ALMOST ENTIRELY IN THE MIDDLE EAST TODAY (Thursday) and virtually in the rest of the world tomorrow, many would have made plans by now on how to spend their weekends. Nearly ten years ago, the entrepreneur Ricardo Semler wrote an interesting book called The Seven Day Weekend with an  appropriate sub title : FINDING WORK-LIFE BALANCE.  It is an interesting read. Today, I keep wondering whether the issue of work-life balance should be confined only to weekends.

OUR PREOCCUPATION WITH WORK has indeed got prolonged with devices such as the Blackberry.  The question we have to ask ourselves is whether we are duty bound to look at our mobiles, tablets and laptops intermittently long after we have wound up for the day at office – any day for that matter and not just on weekends. It appears that there are sharply divided opinions on the issue, the latest being Lucy Kellaway (the acerbic columnist in the Financial Times) saying that it may not be an entirely good thing to shut oneself off completely from work  when one is on holiday.  The apposite question in this context is whether we are ourselves happy doing it and whether we are really comfortable ourselves in getting rid of our own compulsions of wanting to “be in touch with the office” while we are away from the place of work.

WHEN ONE LOOKS AT THE ISSUE CLOSELY, leisure is essentially a by product of work itself – rather one begets leisure after a spell of work. You feel that you have actually earned your leisure hours after your preoccupation with work.  But why should this happen only on weekends?  Regrettably, our wired world does not let us off easily. The trick lies in taking our work seriously and our leisure hours equally seriously and ensuring that these worlds do not overlap.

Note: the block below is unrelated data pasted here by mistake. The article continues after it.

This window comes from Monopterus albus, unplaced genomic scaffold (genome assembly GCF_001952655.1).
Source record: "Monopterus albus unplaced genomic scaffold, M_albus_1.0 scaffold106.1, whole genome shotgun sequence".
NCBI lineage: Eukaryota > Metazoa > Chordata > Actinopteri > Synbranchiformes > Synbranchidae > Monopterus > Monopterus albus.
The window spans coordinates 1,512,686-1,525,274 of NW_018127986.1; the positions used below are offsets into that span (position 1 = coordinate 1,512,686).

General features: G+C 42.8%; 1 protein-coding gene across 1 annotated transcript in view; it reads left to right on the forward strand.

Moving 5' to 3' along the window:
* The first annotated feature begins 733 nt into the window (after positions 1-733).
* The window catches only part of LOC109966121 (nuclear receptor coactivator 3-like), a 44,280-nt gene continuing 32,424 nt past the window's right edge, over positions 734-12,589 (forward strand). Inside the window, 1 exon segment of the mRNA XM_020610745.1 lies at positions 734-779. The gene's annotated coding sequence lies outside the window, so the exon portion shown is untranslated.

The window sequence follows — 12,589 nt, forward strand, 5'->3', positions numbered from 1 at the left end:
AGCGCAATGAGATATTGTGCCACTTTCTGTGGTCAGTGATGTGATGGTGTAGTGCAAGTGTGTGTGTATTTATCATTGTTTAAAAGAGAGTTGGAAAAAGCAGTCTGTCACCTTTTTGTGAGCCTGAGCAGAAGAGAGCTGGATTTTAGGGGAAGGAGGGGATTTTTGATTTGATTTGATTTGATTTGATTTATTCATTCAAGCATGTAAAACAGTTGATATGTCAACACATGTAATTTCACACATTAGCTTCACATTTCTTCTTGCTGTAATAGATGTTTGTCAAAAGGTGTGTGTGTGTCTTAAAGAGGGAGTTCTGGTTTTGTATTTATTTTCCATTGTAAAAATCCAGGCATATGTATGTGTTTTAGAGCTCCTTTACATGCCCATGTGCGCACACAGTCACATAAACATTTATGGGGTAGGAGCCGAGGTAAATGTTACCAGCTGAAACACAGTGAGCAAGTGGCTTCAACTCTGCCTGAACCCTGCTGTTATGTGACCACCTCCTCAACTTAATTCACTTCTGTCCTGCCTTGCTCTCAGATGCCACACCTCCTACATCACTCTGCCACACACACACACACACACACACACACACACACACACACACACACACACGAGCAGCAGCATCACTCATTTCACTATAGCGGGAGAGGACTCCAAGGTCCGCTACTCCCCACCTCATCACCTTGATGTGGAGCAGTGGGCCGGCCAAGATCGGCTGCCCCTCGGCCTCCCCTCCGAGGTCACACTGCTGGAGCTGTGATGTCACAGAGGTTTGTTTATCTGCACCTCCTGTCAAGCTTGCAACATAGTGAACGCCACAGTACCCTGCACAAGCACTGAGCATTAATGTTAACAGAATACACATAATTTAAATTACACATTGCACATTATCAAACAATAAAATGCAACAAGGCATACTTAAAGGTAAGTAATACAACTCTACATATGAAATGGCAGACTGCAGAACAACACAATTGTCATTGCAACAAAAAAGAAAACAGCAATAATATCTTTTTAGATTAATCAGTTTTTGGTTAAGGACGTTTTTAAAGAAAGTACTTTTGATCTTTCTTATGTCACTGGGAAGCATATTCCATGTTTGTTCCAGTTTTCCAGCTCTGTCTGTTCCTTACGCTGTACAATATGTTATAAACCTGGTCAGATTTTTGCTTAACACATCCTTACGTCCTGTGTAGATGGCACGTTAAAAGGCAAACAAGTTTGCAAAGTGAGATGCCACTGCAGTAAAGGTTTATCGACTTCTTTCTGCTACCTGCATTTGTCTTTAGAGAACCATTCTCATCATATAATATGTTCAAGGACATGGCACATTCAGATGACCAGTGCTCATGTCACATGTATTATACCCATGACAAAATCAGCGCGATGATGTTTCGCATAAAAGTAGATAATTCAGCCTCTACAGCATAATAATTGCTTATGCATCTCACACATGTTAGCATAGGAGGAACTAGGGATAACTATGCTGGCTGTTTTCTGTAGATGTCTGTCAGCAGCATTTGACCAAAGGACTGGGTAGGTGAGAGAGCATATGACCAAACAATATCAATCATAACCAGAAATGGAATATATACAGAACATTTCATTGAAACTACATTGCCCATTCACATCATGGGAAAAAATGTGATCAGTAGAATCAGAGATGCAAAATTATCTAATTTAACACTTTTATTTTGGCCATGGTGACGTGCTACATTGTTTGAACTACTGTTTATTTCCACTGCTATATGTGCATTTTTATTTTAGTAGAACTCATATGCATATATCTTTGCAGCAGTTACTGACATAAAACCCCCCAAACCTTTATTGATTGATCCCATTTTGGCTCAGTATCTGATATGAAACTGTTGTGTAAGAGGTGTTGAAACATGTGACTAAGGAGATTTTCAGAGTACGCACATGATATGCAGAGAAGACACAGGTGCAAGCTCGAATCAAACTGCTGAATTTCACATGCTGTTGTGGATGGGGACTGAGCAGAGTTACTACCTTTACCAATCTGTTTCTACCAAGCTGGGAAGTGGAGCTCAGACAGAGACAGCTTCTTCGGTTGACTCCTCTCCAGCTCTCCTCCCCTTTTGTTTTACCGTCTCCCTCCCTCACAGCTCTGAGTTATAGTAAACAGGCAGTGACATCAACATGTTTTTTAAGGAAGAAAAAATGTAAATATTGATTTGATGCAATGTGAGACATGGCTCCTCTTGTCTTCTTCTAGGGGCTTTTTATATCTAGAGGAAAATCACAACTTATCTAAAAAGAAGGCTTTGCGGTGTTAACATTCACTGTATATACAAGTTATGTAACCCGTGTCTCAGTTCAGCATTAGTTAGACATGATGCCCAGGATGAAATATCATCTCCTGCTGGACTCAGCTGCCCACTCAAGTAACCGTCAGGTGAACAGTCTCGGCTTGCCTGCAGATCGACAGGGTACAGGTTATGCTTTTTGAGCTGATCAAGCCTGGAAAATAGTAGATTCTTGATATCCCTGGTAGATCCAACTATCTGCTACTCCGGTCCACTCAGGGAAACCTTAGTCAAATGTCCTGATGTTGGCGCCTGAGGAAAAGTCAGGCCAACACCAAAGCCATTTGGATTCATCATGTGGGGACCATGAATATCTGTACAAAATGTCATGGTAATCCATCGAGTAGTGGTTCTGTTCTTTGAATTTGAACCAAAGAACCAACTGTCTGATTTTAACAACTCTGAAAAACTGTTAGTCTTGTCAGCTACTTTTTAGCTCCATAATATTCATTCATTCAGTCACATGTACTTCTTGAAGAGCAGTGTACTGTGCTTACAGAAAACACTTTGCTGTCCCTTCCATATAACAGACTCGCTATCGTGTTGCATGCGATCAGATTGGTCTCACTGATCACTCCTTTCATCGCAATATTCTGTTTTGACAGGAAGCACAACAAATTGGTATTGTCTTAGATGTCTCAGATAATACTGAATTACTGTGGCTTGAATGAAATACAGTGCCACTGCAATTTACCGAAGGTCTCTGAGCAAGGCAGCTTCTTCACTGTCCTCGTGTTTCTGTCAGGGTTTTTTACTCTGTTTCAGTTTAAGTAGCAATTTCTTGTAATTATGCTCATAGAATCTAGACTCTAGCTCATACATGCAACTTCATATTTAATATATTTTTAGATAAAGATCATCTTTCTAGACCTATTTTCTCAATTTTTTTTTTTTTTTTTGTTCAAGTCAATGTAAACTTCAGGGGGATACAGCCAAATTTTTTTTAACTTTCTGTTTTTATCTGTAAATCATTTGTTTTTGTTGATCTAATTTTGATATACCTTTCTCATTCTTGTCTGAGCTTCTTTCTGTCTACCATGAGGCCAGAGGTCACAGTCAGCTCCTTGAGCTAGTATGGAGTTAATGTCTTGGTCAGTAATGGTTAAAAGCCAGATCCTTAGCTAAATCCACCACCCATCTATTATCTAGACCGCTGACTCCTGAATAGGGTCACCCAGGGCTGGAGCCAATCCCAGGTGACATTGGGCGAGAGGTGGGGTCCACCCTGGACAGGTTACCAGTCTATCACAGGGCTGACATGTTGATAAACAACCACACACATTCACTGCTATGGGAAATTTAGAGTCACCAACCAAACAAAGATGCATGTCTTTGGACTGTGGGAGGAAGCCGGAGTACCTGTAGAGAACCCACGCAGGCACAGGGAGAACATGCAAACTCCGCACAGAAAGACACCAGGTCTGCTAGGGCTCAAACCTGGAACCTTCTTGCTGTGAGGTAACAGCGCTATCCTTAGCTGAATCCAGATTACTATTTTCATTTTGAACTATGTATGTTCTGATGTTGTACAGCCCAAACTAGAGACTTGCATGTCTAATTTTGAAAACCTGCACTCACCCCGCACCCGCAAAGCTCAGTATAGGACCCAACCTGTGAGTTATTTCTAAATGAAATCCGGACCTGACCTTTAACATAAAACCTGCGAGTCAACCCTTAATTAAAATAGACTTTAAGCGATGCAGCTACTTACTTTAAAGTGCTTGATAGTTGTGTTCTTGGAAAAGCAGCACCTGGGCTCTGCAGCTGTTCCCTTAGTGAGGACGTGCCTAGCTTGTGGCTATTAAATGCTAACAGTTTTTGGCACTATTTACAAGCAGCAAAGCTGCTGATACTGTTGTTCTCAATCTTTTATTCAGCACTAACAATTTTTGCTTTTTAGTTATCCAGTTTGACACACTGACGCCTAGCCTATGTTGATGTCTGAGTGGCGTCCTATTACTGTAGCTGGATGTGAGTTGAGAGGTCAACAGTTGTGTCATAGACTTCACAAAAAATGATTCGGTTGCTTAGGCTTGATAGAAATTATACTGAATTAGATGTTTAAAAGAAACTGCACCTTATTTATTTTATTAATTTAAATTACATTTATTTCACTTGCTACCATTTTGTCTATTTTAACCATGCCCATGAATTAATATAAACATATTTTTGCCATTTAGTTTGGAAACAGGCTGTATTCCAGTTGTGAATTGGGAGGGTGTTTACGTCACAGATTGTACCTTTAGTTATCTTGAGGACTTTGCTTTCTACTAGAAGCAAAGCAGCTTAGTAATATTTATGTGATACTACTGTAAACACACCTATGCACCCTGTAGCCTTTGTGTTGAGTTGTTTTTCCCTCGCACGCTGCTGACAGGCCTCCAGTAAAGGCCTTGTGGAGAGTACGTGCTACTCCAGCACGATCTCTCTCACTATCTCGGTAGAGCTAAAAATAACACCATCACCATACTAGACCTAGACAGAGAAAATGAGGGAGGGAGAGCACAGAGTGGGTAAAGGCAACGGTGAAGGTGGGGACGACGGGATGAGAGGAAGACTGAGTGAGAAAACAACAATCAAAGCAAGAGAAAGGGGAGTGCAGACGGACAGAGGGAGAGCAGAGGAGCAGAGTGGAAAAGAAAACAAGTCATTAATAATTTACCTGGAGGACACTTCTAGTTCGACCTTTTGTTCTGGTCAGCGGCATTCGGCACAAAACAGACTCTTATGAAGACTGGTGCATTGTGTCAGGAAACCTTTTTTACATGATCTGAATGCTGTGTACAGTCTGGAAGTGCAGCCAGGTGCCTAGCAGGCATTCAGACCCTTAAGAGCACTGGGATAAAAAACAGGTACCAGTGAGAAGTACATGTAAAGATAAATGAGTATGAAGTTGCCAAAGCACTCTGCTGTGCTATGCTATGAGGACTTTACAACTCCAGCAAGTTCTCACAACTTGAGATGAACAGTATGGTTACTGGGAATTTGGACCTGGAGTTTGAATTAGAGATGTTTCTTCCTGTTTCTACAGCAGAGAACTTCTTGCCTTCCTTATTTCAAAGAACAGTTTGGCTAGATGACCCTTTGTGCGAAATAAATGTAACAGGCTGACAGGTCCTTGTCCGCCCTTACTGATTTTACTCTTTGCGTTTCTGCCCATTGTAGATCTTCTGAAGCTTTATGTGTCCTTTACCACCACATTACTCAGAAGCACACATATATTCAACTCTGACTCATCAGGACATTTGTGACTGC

IF WE CARE TO ENSURE that we  outlaw all personal interventions at work there is  a very solid case made that work should not infiltrate our personal space when we are away from the workplace.  For this to meaningfully happen, we do need to have strong interests or passions beyond our jobs – a deeply engaging hobby or sport, voluntary work, and engagements on a variety of family matters without which we will only slip back to work and end up doing nothing else, and as the saying goes, all work and no play make us all uninteresting human beings. I was thrilled recently when I received an email from a partner of a law firm saying that he is away from work for a while as he needs to attend to his interests in music – but he was courteous to say that we could contact him only in the event of an absolute emergency.

IF WE ARE FULLY INDULGENT on our weekends alone we slide into the other extreme of having Sunday or Monday morning blues depending on whether one is in the Middle East or elsewhere.  Instead we should pursue our avocation every day and indeed feel entitled to this diversion after a full immersion at work during the appointed hours.

THE WORLD SHOULD BECOME MORE  RECEPTIVE towards flexitime and  employers should not really be bothered about how many hours we put in at work as long as the expected deliverables are all in on time. For this to happen we also need managements consisting of individuals who  themselves have varied interests beyond the bottom line and who believe that in assisting their employees to maintain a work-life balance, overall productivity is almost guaranteed. Google and many others have already recognized this and there is no reason why others should not follow suit.


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